Lewis and Harriet Hayden House // 1833

Lewis Hayden was born into slavery in Lexington, Kentucky, in 1811, as one of a family of 25. Hayden was first owned by a Presbyterian minister, Rev. Adam Rankin. He sold off Lewis’ brothers and sisters in preparation for moving to Pennsylvania, and he traded 10-year-old Hayden for two carriage horses to a man who traveled the state selling clocks. In the mid-1830s, Hayden married Esther Harvey, also a slave. She and their son were sold to U.S. Senator Henry Clay, who sold them both to the Deep South, and Hayden never saw them again. By 1842, Hayden married a second time, to Harriet Bell, who was also enslaved, and he cared for her son Joseph as his stepson. After this marriage, Hayden began making plans to escape to the North, as he feared his second family might be split up like the first. In 1844, he and his family escaped with assistance of abolitionists all the way to Canada. From Canada, the Haydens moved in 1845 to Detroit in the free state of Michigan, and the next year, they moved to Boston, at the center of anti-slavery activity with the city’s strong abolitionist base. In Boston, Hayden became a lecturer and ran a clothing shop, acquiring enough money to live in this large home in Beacon Hill. The Haydens routinely cared for fugitive slaves at their home, which served as a boarding house. Guests included Ellen and William Craft, who escaped from slavery in 1848. Hayden prevented slave catchers from taking the Crafts by threatening to blow up his home with gunpowder if they tried to reclaim the pair. Hayden died in 1889, outliving the abolishment of slavery. Harriet died in 1894 and left $5,000, the entirety of their estate, to the Harvard University for scholarships for African American medical students. It was believed to have been the first, and perhaps only, endowment to a university by a former slave. Their former home remains a stop on Boston’s Black Heritage Trail.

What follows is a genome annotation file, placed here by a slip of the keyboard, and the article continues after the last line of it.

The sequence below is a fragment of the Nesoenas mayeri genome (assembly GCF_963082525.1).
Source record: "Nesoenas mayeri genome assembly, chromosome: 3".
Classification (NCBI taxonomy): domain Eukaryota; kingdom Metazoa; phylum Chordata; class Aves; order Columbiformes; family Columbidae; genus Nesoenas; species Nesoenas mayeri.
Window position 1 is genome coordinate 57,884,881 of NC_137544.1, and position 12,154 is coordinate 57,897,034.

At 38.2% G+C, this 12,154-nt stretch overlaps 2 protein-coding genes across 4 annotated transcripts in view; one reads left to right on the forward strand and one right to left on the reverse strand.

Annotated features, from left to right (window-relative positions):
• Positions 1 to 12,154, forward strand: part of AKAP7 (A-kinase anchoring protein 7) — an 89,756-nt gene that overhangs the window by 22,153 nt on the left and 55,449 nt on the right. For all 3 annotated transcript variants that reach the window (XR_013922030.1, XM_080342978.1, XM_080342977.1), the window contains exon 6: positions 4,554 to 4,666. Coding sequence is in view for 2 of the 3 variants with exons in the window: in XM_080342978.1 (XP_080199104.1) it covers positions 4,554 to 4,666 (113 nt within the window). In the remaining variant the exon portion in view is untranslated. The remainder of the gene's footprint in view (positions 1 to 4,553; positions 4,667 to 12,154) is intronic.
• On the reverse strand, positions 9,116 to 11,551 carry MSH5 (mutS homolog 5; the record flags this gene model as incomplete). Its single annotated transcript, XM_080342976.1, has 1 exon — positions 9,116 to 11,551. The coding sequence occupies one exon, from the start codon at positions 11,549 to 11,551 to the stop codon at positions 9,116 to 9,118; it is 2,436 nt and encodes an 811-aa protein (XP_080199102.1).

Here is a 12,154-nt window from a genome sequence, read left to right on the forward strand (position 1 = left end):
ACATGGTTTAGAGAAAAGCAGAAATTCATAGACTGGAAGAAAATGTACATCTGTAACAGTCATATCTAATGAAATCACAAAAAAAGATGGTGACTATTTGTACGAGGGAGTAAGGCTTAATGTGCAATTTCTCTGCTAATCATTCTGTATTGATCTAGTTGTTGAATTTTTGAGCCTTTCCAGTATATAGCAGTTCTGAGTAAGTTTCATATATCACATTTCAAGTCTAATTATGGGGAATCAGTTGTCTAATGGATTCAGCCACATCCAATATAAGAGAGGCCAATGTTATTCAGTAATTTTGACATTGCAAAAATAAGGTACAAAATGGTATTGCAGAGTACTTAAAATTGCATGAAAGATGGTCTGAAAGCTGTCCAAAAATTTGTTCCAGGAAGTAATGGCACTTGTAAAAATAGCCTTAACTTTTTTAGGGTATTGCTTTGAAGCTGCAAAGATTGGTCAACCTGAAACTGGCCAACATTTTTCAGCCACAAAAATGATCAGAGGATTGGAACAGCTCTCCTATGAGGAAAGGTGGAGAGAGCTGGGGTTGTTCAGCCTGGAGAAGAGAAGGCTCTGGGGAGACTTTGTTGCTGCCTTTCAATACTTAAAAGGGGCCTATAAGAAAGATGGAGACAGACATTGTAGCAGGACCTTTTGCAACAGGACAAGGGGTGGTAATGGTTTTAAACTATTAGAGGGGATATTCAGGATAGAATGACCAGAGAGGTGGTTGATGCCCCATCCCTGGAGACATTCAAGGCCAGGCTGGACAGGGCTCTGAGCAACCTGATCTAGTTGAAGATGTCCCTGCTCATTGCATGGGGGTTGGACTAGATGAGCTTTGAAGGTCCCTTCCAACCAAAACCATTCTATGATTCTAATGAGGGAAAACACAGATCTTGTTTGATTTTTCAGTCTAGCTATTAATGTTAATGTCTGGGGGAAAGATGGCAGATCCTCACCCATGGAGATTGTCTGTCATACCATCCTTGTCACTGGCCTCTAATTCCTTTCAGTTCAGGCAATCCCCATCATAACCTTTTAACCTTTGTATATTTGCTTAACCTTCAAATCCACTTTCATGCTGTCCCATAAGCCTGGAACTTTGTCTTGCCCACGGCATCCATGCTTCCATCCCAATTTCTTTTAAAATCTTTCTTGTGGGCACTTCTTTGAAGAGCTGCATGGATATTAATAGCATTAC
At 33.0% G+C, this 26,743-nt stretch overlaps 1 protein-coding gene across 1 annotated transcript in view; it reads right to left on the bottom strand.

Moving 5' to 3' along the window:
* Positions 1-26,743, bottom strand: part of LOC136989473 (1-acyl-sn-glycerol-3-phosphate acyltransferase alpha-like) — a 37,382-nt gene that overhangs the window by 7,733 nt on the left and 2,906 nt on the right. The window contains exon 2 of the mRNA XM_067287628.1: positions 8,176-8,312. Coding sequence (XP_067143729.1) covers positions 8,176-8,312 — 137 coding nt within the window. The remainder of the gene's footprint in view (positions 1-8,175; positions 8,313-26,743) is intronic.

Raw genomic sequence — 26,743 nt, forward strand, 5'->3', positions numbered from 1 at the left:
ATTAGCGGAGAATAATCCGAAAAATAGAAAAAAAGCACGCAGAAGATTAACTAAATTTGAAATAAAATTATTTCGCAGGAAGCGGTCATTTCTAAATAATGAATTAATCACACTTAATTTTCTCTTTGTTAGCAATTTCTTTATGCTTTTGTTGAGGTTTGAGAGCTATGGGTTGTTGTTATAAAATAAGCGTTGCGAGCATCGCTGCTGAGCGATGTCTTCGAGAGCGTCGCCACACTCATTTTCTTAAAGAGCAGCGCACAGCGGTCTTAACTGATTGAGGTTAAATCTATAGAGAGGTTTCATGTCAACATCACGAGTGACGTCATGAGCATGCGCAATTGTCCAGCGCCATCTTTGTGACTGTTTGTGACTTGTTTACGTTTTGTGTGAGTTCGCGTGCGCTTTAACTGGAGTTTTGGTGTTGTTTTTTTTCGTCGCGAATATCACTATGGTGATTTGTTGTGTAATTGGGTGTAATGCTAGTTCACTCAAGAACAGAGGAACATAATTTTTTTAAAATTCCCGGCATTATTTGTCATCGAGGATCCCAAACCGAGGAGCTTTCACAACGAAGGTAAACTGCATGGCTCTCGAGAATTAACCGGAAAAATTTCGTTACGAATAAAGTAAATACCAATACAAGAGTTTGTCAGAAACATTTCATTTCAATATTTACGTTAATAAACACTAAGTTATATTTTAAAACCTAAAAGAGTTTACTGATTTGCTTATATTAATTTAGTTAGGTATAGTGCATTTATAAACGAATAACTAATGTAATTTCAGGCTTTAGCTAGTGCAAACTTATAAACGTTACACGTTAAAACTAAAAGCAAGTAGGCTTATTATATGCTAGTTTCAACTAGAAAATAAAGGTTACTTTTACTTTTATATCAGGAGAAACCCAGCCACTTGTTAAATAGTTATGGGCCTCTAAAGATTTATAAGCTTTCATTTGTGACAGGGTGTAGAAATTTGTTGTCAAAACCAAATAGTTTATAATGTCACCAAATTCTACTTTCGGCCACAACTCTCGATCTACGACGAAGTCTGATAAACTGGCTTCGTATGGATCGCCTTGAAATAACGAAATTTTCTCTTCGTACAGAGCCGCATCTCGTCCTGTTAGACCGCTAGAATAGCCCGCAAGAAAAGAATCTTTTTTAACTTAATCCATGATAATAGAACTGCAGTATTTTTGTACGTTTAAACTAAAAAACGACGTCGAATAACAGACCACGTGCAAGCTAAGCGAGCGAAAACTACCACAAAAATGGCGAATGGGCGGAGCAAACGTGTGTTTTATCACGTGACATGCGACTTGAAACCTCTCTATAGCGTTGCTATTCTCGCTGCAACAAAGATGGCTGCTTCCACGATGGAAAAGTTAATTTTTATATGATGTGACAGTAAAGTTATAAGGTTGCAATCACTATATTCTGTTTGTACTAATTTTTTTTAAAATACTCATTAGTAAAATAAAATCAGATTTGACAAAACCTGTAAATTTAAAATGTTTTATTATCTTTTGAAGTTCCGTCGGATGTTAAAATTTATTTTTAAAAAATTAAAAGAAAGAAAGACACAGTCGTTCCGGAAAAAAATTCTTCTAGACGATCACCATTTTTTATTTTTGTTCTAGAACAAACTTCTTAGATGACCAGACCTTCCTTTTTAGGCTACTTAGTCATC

John Coburn House // 1844

Located on Beacon Hill, this house, built in 1843 some of the richest history. The home was built for John P. Coburn (1811–1873), a 19th-century African-American abolitionist, civil rights activist, tailor and clothier, and was one of the wealthiest African Americans in Boston of his time. This house is believed to have been the last commission of renowned architect Asher Benjamin and is an excellent example of a brick Greek Revival townhouse in Boston. Coburn sold cashmere clothing, doeskins, tweeds and vestings in two shops in downtown Boston, the area which was razed in the 1960s with Urban Renewal. Limited evidence suggests that Coburn may have ran a gaming house for wealthy Bostonians in his house; however, his community activism is far better documented.Coburn served as the treasurer of the New England Freedom Association, an organization dedicated to assisting freedom seekers who escaped slavery and came to Boston on the Underground Railroad. Formed in the early 1840s, this group sought “to extend a helping hand to all who may bid adieu to whips and chains, and by the welcome light of the North Star, reach a haven where they can be protected from the grasp of the man-stealer.” In 1854, after the passing of the Fugitive Slave Act , Coburn founded the Massasoit Guards, a black military company, to police Beacon Hill and protect residents from slave catchers. He served as the company’s captain. Coburn died in 1873 and left most of his belongings to his son Wendell Coburn, including the family home. The house is privately owned today and is a stop on Boston’s Black Heritage Trail.